Ernest Sosa
Ernest Sosa
5 months ago

Nicholas Rescher

A consummate scholar *and* human being. And my dear teacher from his earliest days at Pitt, whose support meant everything to me personally and academically. I am so sad to know he is no longer with us. But I focus on the amazing life that he lived fully to the very end, still active across a broad span of academic activity. Good bye, dear Nick!

Patrick Lin
5 months ago

A couple reflections:

I didn’t know Nicholas Rescher personally, but I still remember to this day that he had a chapter “Canons of Distributive Justice”—in a James Sterba anthology used in one of my first philosophy courses as an undergraduate in the late 1980s—that sparked my interest in political and economic philosophy. This is the field I went to graduate school for, and I think I had even switched majors from the sciences to philosophy shortly after this class. And this path later turned into technology ethics, so I really owe Prof. Rescher for who I am today, despite never having met him.

Also, when I read these announcements, I feel sad not only for the loss of the person (and for their families, etc.), but also for the lack of a general practice of telling people how much they mean to us while they’re alive, while it can still mean something to them.

I know it’s weird to reach out to someone like this, esp. at a time where we might want to vet a person’s positions on politics and other issues before we even want to know them. I’ve reached out in the past to some teachers/professors who were crucial in my life, but not to someone I’ve never met. Many of those I owe a debt to are no longer with us since I’m old af, so it’s too late for them (and me). But I’m going to think about this some more and plan to send some notes out to those who are still around, before there’s no time.

Happy New Year, everyone. It’s often hard to know which one will be your last…

https://waitbutwhy.com/2015/12/the-tail-end.html

A. Z. Obiedat
5 months ago

What a great loss to humanity. How much I love this man; his books elevate my soul. He managed 170 books as of today! I would call his synthesis: 1- Leibnitz systemism, 2- Kant’s idealism, 3- Peirce’s Pragmatism, within the traditions of 4- analytic philosophy and 5- Modern science.
It is the first time ever that the Plato of our times dies after the Aristotle of our times. I mean the Rescher died two years after Mario Bunge. My attempt to Arabize Rescher’s “Aporetic Method” here: https://www.facebook.com/permalink.php?story_fbid=pfbid02HzFP5PtDaWMNKg1pskZTjXecibQNEdigya25nc5yBVcBYvRELtfVUhxk9xDyWcTzl&id=100014248891285

Brian Skyrms
Brian Skyrms
5 months ago

Nick Rescher and Adolf Grunbaum inspired me to switch to Philosophy as an undergrad and took a gamble in bringing me to graduate school at Pitt. As an undergrad I took logic from Nick, and a wonderful wide-ranging course on intellectual history, where I first met Ibn Khaldun. I think Nick translated it himself. Readings were distributed in mimeographed form. At Pitt he taught a course on Leibniz’s logic from Couturat, and a course on Aristotle where he defended a new reading of de Interpretatione Ch. 9. He always encouraged me, and was generous with his time. He helped me polish papers, and advised my dissertation. I was lucky to have known him.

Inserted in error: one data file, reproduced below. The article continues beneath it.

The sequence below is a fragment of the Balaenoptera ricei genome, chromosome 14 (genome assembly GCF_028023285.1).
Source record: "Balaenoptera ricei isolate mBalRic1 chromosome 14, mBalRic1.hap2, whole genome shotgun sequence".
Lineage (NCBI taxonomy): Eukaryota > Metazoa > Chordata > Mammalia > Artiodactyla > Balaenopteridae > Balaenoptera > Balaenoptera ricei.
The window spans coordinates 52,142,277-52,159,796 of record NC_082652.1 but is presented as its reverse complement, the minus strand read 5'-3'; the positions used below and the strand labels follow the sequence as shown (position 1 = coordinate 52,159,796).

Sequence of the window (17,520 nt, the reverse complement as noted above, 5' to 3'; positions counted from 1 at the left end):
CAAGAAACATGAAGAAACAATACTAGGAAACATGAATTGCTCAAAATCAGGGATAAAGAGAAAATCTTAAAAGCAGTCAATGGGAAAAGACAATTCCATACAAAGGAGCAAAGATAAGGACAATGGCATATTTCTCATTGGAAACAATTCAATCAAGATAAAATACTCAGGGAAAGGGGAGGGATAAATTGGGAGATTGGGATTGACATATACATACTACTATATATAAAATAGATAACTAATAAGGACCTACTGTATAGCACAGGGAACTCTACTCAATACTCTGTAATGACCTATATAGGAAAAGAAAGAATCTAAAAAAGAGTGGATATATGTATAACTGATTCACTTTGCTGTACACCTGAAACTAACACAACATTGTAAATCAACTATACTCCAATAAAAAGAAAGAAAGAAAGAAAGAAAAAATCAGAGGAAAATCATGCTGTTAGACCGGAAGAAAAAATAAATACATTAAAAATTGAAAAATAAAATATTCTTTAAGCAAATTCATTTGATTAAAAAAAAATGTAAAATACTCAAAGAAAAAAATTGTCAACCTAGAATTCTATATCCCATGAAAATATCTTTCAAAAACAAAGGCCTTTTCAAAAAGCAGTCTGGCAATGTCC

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5 months ago

What a loss. His works on logic, philosophy of science, pragmatism, and processism alone are indispensable, let alone the tremendous range of his work I’ve yet to enjoy. We can be grateful to have had him and imagine the satisfaction with a rich and meaningful life he must have felt when his time came.

George Yancy
5 months ago

So saddened to hear this. I had the deep honor of taking Rescher’s Kant course when I was an undergraduate at Pitt. What a beautiful soul.

Cynthia Freeland
Cynthia Freeland
5 months ago

I got to know Nick Rescher when I was a graduate student at Pittsburgh in the 1970’s. He was, as others have written, an impressive scholar and a very nice and decent man. I had a course with him on some of what we might call the pre-history of more radical approaches in philosophy of science (think: Feyerabend), where we read Hempel, Duhem, Neurath, and others. You need to understand how deeply the entire Pitt department was steeped in the philosophy of science at that time, and also the fact that both Sellars and Rescher were dedicated students of Peirce. Haugeland was just new in the departmen,t teaching Kuhn every term, and Grunbaum was well into his critical study of Popper (moving on later into his critiques of Freud). This made for an exciting brew there at the time.

I also became the graduate assistant of the APQ for one semester, a paid position someone had in lieu of being a TA, and I worked with Nick on that. Much of the work involved dragging big stacks of books from the library over to his office. But you also had to read the manuscripts of his current books in progress (there were three that year, one of them being the 2nd edition of his Leibniz book), and write comments on his material and then meet with him once a week to discuss them. (His secretary kept a big calendar of his commitments, and each book had specific plans, dates, and deadlines for the completion of its various chapters.) This was a daunting task because I didn’t feel I had expertise in the things he was writing on (except for the Leibniz book), but I learned a valuable skill, namely, just sitting down with a manuscript and thinking up things that might be an issue with some of what it said and writing them out. It was a job and I did it, and I guess I did it ok.